A few weeks ago I discovered the Seattle Interactive conference. Two people I follow on Twitter were scheduled to speak, and I like them, so I passed the info on to my boss — I thought someone else from the company might want to go.
Turned out I got to go. Yay, me! Two days of not sitting at a desk! I was busy enough that I didn’t pore over the schedule, but I figured it would be an abundance of educational riches.
Then last night Dylan Wilbanks tweeted several reasons why he wasn’t attending. One example: “I don’t understand how you can have an interactive conference in Seattle without any actual designers and coders.”
Huh, I thought. And I hoped Dylan was underestimating the conference. And I envied his upcoming trip to UIE in Boston. And I made some time to glance over the schedule, and my heart sank a bit.
But I was going. As I walked into the conference center at 9:00, I figured I’d be a little late for the opening session, but it would still be a good day.
At 10:05, I finally got registered. Yes, I spent an hour in line, at least in part because the organizers split the alphabet into thirds (A-H, I-P, Q-Z) without figuring out that A-H represented far more than a third of the attendees. That didn’t bode well.
The first session I made it to talked about how your UX needed to be flawless, and that UX was more than UI. If the term “cross-channel design” came up, I didn’t catch it. I am sure that the word “content” was never mentioned, although the two examples given of sites with less than inspiring UI that still had great UX were Craigslist and (early) Amazon, which thrive precisely because they’ve got content that people want. The word “information” was used a couple of times to hint in that direction.
The second session was crammed full of blah blah blah about social media, and trotted out the notion that you need to be authentic. (In the Q&A, the presenter authentically dodged a question about whether or not he thought Klout was worthwhile, because saying something negative about it would damage his business.) Also of note: Kenneth Cole’s tweet about the Egyptian riots being inspired by his sale? Turns out that wasn’t cool. There’s a lesson to be learned there: Don’t be uncool. Except maybe KC wanted the controversy. But the controversy was bad and revealed KC’s inauthenticity. But there was no discussion about whether or not it actually cost KC any business. But we’re still talking about it today, so obviously, bad move.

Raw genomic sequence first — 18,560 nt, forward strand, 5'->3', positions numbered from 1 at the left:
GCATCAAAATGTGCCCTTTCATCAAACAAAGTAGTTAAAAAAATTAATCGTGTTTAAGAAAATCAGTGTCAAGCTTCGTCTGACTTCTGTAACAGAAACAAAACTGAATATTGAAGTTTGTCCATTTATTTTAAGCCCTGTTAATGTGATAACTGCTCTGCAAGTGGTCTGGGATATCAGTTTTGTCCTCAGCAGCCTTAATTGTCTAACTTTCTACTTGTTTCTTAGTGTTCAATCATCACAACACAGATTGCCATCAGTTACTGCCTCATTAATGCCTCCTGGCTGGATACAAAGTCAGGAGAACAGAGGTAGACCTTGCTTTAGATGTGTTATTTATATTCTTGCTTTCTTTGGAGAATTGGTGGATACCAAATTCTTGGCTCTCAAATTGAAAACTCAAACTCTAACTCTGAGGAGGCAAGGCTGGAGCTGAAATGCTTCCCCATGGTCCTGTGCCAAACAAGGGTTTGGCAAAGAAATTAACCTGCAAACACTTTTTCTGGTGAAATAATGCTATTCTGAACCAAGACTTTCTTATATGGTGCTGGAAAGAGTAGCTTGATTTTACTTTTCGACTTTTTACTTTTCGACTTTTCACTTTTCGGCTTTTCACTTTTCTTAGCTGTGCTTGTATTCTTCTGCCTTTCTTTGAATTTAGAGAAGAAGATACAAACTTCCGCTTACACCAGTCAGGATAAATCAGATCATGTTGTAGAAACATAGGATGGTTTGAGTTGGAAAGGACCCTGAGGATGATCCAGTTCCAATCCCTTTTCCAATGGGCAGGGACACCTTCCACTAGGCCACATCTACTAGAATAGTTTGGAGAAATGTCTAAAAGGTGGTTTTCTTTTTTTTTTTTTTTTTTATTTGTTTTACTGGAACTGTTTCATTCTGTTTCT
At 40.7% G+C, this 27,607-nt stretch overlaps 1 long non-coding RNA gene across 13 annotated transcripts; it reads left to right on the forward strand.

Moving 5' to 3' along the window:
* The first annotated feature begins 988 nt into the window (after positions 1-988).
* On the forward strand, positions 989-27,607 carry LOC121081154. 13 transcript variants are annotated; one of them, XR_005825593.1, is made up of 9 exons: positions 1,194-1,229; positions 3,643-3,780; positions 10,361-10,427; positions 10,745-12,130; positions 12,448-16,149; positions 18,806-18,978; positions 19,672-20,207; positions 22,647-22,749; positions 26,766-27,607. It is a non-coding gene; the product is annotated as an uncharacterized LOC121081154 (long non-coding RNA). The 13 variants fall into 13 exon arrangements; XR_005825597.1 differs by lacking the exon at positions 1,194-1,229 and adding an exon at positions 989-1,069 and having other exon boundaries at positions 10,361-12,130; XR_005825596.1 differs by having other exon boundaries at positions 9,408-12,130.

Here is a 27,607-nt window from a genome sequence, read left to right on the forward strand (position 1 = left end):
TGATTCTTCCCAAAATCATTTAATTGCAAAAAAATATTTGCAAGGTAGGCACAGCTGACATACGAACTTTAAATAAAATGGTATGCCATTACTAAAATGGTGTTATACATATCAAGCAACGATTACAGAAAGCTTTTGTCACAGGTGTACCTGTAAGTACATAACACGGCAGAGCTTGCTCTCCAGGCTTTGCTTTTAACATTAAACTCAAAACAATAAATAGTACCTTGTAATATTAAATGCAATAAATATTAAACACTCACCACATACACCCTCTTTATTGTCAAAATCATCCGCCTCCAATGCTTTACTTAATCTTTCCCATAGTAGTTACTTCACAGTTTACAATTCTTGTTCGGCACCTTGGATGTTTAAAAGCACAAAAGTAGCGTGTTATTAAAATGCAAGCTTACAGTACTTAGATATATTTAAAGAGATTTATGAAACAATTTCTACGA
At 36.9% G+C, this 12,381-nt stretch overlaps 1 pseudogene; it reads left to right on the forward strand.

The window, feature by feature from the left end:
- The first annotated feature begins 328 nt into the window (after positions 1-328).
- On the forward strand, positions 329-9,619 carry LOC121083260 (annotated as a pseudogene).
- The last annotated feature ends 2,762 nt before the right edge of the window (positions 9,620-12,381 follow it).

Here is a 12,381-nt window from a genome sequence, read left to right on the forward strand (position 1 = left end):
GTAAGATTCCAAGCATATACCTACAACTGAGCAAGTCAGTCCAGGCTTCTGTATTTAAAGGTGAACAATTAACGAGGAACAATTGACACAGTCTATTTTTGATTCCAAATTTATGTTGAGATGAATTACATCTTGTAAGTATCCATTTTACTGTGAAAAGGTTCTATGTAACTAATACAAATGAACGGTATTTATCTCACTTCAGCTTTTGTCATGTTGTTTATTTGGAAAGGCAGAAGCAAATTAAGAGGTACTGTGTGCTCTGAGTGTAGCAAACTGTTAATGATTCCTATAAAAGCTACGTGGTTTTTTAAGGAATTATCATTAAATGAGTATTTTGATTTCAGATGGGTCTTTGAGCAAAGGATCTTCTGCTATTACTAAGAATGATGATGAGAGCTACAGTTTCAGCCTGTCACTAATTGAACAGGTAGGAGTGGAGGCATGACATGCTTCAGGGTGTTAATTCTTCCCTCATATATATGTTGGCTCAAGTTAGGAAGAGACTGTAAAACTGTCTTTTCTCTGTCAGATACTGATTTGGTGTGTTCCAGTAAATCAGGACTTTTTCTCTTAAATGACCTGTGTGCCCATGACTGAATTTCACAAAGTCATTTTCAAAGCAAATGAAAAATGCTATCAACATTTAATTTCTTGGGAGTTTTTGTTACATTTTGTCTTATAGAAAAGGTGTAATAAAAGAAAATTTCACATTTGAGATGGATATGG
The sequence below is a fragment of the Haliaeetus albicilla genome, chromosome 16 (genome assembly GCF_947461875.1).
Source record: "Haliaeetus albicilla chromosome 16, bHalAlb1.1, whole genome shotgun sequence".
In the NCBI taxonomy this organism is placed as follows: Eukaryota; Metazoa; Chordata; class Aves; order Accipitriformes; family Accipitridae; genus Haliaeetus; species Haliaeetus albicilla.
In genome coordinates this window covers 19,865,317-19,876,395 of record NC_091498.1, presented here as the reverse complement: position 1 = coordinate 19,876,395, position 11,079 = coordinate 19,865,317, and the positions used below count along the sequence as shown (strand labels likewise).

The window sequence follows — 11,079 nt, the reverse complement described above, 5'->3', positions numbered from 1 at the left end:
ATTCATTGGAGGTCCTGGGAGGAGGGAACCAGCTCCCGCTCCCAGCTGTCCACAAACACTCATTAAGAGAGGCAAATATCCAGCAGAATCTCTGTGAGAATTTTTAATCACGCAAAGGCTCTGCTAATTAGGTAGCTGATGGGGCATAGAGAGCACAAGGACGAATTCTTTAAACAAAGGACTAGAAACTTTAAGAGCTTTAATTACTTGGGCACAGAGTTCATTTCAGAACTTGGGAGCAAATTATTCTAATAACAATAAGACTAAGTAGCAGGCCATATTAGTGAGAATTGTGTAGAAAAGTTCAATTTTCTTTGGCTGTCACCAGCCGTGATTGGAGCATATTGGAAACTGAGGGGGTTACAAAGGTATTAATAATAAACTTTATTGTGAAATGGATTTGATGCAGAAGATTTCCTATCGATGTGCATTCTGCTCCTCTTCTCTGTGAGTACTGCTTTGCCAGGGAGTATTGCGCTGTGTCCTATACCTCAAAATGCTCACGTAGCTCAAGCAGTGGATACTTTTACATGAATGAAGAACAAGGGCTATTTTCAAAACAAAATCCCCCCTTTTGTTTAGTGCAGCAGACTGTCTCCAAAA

I should’ve left that one when the “yo dawg, we put Facebook in your Facebook” meme was compared to Foucault, because really? Foucault?
For the first afternoon session, I went with a winner: Christopher Johnson’s talk on Microstyle. I stacked the deck, there, because I’d seen him give an early version of the presentation at one of our Content Strategy Meetups. Johnson spoke about how small messages can carry a lot of brand personality, and gave examples that I hadn’t seen a dozen times before. Bravo!
The digital storytelling seminar that followed was highly non-boring, and occasionally verged on the practical. Write a logline to sum up your experiences and help you remember them: Not bad advice.
The final seminar promised to explore “Making a Mess” and dive into “the importance of creative exploration,” but was really a showcase of work that Digital Kitchen has done recently. It was nice work, but very little “mess” was explored. The high point was a slide that said “If you know what you’re doing, you aren’t trying hard enough.” Would’ve been a magnificent tweet — as evidenced by the multiple retweets — but it made for thin gruel in a 45-minute presentation that was notably non-messy, given its title.
And that was that. Admitted: I may have picked bum presentations. But as of now, I’m not at all sure why this cost five times more than InfoCamp, or cost anything more than BarCamp, given that I got less insight out of four of five presentations than you get in an average article in A List Apart.
Here’s hoping tomorrow is better.